3 Steps To Give Yourself A Financial Reset After A Period Of Heavy Spending

By | Thursday, January 25, 2018

December is a hard month financially for a lot of individuals, myself included. It’s especially hard when our consumer-driven society tells us that we need to buy presents for loved ones to show them that they matter. I’m 100% guilty. I LOVE buying gifts for all of the humans in my life. It honestly brings my heart so much joy, which is quite the opposite affect that it has on my bank account, leaving me feeling all like “woe is me!”

Enter January (AKA a clean slate). I definitely fall into that category of people who dig making goals for the upcoming year. I’m action-oriented. I like to fix problems. This whole bank account thing? A problem. If you’re anything like me, you want to fix this issue ASAP.

Yet, before fixing anything, I think it’s important to acknowledge that we cannot change the past. We cannot climb into our time machines, go back in time, and wish we would have saved more money in December. So, let’s cast those sneaking thoughts aside, and switch gears to creating a plan (AKA a budget) to save additional funds in 2018.

I know, I know! Budgeting has such restrictive implications, but saving money doesn’t have to be sad and dreary — it can be fun. Yeah, I totally just said fun. At the end of this post we’ll either be having the times of our lives, or you’re going to think I’m an absolute crazy person for thinking this stuff is enjoyable. Hopefully not the latter. Shall we begin?


Before bringing anything new into your budgetary life, you need to change your mindset. Saving money and budgeting will never be fun if every time you think about it, you cringe. This is where I like to take a page out of Jen Sincero’s book You are a Badass at Making Money.

Jen Tip #1: Lose the negative connotation behind wanting to bring money into your life.

Jen Tip #2: Believe that money is good for you, that money is going to help you do good in the world, and that you deserve to make as much of it as your hearts so desires.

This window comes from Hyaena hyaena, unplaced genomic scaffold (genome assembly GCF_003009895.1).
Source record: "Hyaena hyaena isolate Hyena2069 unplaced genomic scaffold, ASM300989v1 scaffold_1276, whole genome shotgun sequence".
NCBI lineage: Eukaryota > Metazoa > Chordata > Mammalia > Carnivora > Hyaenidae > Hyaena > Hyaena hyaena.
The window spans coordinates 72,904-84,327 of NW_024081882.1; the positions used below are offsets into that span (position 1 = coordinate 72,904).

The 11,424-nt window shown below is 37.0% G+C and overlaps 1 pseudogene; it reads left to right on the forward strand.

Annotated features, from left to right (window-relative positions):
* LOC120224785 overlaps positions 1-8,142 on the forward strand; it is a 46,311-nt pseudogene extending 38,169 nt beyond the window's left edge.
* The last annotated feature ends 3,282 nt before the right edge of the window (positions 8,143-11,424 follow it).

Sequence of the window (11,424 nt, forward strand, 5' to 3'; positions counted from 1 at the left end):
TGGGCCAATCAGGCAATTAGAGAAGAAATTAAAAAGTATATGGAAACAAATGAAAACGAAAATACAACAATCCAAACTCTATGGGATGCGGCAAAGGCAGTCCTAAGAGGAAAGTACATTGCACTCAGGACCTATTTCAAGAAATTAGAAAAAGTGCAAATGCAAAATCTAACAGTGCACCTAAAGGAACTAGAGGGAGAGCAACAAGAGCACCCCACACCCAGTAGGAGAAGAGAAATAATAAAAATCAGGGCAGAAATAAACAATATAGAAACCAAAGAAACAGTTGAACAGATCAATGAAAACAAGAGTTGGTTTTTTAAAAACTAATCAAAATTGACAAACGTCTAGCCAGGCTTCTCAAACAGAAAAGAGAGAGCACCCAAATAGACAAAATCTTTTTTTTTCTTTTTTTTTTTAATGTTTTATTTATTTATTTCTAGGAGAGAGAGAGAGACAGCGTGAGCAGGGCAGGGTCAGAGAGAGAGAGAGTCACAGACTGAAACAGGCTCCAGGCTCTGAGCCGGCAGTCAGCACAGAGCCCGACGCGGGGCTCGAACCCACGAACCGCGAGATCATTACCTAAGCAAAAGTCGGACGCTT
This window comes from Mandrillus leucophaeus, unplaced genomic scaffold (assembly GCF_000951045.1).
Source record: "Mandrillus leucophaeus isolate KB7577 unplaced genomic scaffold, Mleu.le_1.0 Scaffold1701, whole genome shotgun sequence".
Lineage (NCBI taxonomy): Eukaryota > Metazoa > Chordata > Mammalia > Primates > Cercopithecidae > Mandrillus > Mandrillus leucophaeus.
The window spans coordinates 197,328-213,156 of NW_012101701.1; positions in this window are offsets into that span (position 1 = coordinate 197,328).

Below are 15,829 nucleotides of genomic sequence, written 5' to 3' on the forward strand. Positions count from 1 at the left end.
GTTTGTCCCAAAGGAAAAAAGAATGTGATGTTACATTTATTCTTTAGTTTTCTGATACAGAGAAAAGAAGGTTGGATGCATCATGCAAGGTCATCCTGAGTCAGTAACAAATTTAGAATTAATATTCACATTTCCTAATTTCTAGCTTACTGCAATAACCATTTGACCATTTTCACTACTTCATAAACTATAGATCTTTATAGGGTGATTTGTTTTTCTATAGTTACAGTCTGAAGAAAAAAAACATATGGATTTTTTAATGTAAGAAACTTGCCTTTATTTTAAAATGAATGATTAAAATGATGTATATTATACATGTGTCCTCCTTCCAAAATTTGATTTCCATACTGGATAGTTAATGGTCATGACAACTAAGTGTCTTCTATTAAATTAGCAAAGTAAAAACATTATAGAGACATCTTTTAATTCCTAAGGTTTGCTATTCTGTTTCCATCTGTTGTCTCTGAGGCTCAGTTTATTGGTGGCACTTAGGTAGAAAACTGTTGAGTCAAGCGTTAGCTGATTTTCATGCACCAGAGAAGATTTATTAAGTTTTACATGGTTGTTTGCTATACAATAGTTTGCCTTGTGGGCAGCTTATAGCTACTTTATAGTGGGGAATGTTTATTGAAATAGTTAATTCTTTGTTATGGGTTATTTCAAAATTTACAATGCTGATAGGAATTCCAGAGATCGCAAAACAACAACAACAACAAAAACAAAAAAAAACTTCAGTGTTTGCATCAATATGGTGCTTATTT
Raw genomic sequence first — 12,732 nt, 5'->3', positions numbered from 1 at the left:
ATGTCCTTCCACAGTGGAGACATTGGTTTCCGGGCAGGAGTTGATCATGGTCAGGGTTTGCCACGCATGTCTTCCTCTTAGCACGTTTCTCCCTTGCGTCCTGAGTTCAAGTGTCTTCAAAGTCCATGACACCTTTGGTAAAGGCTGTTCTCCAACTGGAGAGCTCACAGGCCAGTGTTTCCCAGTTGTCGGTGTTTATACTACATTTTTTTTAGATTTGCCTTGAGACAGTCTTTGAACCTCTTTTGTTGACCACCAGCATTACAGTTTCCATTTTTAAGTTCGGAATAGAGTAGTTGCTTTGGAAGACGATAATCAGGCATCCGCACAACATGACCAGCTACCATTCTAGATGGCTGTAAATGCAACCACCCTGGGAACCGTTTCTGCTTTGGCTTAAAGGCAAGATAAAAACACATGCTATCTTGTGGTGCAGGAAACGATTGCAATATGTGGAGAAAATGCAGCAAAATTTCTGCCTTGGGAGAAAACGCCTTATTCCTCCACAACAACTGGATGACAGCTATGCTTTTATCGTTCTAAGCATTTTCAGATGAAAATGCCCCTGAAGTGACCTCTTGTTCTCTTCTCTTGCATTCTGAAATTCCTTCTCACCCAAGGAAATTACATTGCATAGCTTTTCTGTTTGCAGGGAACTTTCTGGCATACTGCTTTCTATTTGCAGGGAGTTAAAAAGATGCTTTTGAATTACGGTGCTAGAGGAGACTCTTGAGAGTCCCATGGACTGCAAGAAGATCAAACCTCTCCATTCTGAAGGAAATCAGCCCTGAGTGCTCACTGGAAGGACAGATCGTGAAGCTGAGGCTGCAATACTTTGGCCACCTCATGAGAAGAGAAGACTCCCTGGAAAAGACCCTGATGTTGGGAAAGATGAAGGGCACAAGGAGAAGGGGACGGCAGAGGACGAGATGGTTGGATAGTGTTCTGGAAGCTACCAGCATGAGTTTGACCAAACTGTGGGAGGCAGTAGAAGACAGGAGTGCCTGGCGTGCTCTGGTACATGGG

I’m serious about these tips! If you constantly feel bad about wanting to possess, retain and/or enjoy money, you’re going to sabotage yourself and your budget. Now, this is important (and will probably sound a little self-helpy but bear with me): I need you to root for yourself. Rather than bringing yourself down about not being able to save money or not being able to stick to a budget, I need you to tell yourself over and over again that you are the budget master, and that saving is a piece of cake! The only way to get over your gloomy December spending habits (or any period of too much spending) is by getting under a new January money mantra.


Do you have a budget? No? You have a couple of options — set one up yourself in an Excel doc, or subscribe to an app that allows you to track your spending.

For most, setting up a budget is the most painful part. It’s difficult to see what we’ve been spending our hard-earned cash on, especially if it is something that isn’t considered a necessity. For example (and only because it’s an easy example), let’s use coffee as our model. If you spend $5 on coffee every day, you are spending $1,825 annually — just on coffee! I’m not saying you shouldn’t grab coffee at your local shop in the morning, but I am saying that most things are best in moderation. Which brings us back to December and gift-giving and totally throwing our budgets out the window. What if you only grabbed coffee half as often in 2018? If you did this, you would be spending $912.50 on coffee annually, leaving the other half for potential holiday gifts!

Not spending a bazillion dollars on coffee? Here’s the thing: everyone has vices. If it’s not coffee, it may be something else, so look at your budget, identify a couple of areas where you are overspending, and quarter it, halve it, or do whatever feels right to you! I know it’s hard, but think about how much easier your life (and how much happier your budget) would be if you saved $500 throughout the year for holiday gifts, or some other big-ticket budget area. Think about how happy it’ll make you to know that you don’t have to worry about overspending! Fun, right?!


Now some of you are reading this article thinking, “But I already pared down my budget to be as lean as humanly possible! There is no coffee! There are no trinkets! Nothing is left to cut and I still don’t have enough money!” Okay, then you need to make more. It’s that simple. Here are a couple of options that I can think off of the top of my head the will give you some additional funds:

  • Ask for a raise
  • Join Ebates and/or Ibotta
  • Look into applying for a credit card with cash back rewards
  • Sell your clothes online and/or at a consignment store
  • Sell your unused books
  • Flip furniture and sell it on craigslist
  • Become a babysitter
  • Airbnb your place when you’re out of town


If these items didn’t hit your fancy, I gathered a couple of articles that have some great money-making suggestions. Check them out below:


Do you have any budgeting and/or money making suggestion? If so, leave a comment below!

Janell is a HR professional from Chicago, Illinois. She is a coffee shop enthusiast that is passionate about using exclamation points in work emails, finding Chicago’s best taco, and helping professionals revamp their resumes. Check out her blog, janellology.com, or her Instagram, @janelloohh, for additional content!

Image via Unsplash

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